Modern prosthetic limbs are often expensive, she said, with some devices costing upward of $1,000, making it hard for struggling medical clinics to afford them. And even when those devices are donated to clinics operating in impoverished nations, frequently those devices go unused, and the clinics are unable to perform the maintenance required to keep them functional.
“Most medical devices are designed for places like here, not low-income clinics,” Donaldson said in reference to clinics in wealthy nations that can more easily afford and maintain the prosthetics. D-Rev created more affordable prosthetic limbs to help amputees worldwide who don’t have access to the medical devices.
For instance, Donaldson showed off a recently developed artificial knee that costs $80 and contains the organization’s custom technology such as an embedded spring that helps amputees move the artificial leg forward as they walk.
The artificial knee was also designed to accommodate uneven terrain and rocky roads, unlike other devices built with smoother, paved surfaces in mind.
Currently, the knee is being used in 17 countries, but she hopes to bring it many more nations over the next three-to-five years.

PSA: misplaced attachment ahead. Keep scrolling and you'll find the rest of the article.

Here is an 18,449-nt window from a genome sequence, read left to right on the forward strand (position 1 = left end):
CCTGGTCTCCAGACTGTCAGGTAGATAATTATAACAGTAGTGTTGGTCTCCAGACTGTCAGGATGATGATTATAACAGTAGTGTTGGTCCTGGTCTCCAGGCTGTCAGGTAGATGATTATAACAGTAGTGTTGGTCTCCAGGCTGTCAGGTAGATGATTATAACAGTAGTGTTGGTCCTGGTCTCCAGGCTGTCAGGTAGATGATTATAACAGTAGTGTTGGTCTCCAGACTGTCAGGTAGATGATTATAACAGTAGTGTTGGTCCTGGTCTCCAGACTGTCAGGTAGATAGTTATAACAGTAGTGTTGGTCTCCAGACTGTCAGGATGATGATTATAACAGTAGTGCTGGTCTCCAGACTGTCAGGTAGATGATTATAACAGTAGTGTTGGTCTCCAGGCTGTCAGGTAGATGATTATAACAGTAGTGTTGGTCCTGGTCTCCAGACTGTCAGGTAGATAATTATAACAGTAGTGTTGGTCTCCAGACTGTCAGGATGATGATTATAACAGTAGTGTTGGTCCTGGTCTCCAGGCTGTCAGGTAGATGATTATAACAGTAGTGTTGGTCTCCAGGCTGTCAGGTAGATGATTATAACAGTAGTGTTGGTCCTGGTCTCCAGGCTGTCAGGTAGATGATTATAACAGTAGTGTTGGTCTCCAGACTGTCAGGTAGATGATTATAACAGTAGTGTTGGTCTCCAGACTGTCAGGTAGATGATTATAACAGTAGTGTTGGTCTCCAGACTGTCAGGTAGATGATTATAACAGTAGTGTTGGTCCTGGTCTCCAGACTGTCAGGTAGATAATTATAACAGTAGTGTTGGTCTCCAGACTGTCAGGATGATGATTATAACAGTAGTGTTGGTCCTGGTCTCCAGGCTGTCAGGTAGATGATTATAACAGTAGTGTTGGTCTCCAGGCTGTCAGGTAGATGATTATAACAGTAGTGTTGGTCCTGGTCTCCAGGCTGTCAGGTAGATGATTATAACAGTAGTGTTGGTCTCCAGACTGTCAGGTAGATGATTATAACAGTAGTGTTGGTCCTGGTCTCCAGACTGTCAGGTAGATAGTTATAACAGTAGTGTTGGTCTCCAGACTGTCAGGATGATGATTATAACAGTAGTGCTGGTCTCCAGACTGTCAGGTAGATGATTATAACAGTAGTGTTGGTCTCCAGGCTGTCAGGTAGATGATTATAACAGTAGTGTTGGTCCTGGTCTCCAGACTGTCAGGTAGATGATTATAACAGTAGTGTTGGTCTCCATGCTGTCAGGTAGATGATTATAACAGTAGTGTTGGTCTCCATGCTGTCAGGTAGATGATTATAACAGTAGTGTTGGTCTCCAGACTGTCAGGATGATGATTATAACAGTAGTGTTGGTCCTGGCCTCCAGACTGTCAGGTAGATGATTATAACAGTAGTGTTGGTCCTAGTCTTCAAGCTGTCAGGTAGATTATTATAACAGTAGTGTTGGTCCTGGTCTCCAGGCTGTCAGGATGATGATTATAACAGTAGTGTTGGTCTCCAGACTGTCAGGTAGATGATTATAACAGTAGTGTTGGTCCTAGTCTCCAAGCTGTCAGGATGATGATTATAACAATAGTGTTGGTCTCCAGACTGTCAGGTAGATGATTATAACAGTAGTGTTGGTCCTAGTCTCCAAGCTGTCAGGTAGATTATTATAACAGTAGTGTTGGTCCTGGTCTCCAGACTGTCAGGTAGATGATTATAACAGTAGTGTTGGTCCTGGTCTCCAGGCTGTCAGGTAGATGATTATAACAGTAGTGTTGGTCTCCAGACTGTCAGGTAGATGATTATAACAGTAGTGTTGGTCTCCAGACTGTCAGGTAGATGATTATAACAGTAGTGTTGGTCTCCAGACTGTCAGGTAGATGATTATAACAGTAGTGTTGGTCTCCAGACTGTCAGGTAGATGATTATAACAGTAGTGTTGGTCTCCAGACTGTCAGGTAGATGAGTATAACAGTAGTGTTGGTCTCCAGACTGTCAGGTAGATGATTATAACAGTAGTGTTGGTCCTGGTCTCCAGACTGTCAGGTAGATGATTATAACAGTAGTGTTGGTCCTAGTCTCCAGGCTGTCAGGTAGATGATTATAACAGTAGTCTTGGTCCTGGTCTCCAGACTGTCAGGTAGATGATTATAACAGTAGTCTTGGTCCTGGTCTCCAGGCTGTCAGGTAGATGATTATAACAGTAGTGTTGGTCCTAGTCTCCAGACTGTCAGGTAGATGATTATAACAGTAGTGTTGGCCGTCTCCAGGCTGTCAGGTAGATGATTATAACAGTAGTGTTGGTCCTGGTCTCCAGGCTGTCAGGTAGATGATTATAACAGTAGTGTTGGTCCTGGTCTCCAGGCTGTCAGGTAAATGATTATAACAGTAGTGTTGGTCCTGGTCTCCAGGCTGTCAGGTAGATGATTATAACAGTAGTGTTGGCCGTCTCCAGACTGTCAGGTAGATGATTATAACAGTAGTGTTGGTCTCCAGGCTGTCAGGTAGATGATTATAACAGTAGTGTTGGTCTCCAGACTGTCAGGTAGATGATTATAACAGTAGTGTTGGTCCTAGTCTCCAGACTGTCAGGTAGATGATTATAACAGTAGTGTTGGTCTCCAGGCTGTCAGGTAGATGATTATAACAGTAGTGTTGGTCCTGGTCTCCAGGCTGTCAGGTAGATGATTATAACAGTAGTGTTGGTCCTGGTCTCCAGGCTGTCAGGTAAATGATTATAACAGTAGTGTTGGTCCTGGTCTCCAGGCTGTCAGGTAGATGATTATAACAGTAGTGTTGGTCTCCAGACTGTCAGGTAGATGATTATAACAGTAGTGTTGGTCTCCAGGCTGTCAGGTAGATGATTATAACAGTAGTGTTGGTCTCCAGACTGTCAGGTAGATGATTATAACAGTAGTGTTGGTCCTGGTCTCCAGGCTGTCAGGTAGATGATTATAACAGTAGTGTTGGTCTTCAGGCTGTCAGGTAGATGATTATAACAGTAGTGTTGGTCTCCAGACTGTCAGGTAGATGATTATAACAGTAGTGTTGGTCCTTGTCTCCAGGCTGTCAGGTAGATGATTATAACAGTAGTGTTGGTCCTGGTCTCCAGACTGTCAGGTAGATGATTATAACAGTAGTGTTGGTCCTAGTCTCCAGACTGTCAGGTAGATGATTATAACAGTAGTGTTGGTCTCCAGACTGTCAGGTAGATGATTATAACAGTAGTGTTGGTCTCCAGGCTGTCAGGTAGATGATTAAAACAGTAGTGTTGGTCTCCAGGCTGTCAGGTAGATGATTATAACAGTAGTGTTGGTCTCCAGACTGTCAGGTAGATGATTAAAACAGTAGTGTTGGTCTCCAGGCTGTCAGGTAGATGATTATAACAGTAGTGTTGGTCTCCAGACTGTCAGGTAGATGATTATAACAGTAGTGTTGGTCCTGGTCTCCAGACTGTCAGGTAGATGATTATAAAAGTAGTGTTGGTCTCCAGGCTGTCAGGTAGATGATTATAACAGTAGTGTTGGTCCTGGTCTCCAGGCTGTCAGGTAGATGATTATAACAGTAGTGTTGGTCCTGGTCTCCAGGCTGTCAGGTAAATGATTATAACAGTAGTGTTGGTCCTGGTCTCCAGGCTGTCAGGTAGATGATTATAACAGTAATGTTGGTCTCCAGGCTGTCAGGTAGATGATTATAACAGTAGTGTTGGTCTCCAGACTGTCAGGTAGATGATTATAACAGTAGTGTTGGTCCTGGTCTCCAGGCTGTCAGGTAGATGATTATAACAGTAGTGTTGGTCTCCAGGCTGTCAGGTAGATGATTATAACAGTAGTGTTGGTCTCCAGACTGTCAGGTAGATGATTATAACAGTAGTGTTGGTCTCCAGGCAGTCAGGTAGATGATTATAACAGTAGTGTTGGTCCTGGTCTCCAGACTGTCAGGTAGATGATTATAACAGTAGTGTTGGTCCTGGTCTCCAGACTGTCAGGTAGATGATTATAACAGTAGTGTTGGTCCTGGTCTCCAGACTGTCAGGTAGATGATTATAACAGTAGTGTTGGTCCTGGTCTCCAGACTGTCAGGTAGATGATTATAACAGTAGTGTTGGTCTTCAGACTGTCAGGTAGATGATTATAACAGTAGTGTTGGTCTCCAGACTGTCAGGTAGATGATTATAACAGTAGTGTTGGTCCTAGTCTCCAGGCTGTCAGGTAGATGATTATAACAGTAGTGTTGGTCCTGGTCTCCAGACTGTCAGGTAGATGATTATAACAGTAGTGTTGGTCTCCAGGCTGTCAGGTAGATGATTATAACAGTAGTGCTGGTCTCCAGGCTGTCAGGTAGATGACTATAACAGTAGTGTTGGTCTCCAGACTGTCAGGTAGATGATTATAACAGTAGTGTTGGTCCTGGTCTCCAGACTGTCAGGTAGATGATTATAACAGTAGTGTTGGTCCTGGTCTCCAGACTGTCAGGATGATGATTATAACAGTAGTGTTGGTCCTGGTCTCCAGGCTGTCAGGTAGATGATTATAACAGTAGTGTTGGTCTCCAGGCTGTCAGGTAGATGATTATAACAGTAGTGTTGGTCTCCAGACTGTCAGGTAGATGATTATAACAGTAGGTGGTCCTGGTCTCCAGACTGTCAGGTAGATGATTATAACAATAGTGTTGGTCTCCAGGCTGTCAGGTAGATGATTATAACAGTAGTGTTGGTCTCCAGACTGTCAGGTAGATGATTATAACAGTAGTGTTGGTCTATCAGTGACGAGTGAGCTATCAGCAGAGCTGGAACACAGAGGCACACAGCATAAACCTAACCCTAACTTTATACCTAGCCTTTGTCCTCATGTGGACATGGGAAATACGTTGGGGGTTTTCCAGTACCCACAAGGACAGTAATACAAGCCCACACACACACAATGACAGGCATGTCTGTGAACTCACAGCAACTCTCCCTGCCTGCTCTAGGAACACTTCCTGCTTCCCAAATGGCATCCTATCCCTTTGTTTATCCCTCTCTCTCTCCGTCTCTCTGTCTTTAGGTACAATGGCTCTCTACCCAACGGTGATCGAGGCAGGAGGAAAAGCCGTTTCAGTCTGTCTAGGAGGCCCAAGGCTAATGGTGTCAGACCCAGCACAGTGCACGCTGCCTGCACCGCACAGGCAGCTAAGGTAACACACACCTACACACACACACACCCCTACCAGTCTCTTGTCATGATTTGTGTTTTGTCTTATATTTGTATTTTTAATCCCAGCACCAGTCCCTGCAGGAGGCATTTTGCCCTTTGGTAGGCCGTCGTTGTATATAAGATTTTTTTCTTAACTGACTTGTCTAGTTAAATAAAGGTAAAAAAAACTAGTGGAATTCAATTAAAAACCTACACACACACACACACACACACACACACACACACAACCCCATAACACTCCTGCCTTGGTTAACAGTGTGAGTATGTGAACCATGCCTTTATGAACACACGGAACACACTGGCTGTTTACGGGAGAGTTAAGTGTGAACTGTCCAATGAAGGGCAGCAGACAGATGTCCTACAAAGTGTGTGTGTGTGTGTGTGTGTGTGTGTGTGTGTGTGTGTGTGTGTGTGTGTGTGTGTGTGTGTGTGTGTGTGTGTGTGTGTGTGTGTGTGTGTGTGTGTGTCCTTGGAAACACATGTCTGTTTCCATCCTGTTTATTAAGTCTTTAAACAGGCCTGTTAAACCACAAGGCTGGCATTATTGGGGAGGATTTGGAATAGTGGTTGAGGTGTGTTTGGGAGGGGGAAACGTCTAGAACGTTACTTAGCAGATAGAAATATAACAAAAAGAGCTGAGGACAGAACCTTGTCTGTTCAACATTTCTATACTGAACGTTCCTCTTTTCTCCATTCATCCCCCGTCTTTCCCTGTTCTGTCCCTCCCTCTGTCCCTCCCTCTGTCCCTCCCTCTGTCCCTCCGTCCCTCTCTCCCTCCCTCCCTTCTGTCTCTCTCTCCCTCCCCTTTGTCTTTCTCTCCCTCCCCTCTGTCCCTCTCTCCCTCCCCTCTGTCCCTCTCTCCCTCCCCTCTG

For more from Brainstorm Health, click here.
This story originally appeared on Fortune.com
Posted: 02 Nov 2016 12:55 PM PDT
Have you ever noticed that the less you sleep, the more hungry you feel the next day? Research suggests that this is indeed true. But you might not realize how many extra calories you’re taking in (spoiler: it’s more than you’d think).
In a new study published in the European Journal of Clinical Nutrition, researchers set out to put a number on those surplus calories consumed by the tired and weary. In recent years, adequate sleep has emerged as a third pillar, along with exercise and healthy eating, as a way to help control weight. Previous studies have linked a lack of sleep with obesity and even type 2 diabetes; but this is one of the first times researchers have calculated the caloric effect of insufficient Z’s.
To do so, they pooled results from 11 previous studies that looked at “partial sleep deprivation” and calorie consumption. Partial sleep deprivation “means that people were sleep deprived for part of the night but not for a full night,” author Gerda Pot, PhD, explained in an email. “Partial sleep deprivation could affect sleep quantity and/or quality.”
In all, the studies included 172 people ages 18 to 50, both male and female, who were either normal weight, overweight, or obese. All of the studies included control groups of people who did get enough sleep—7 to 12 hours in bed at night. People in the sleep deprived groups logged between 3½ to 5½ hours in bed.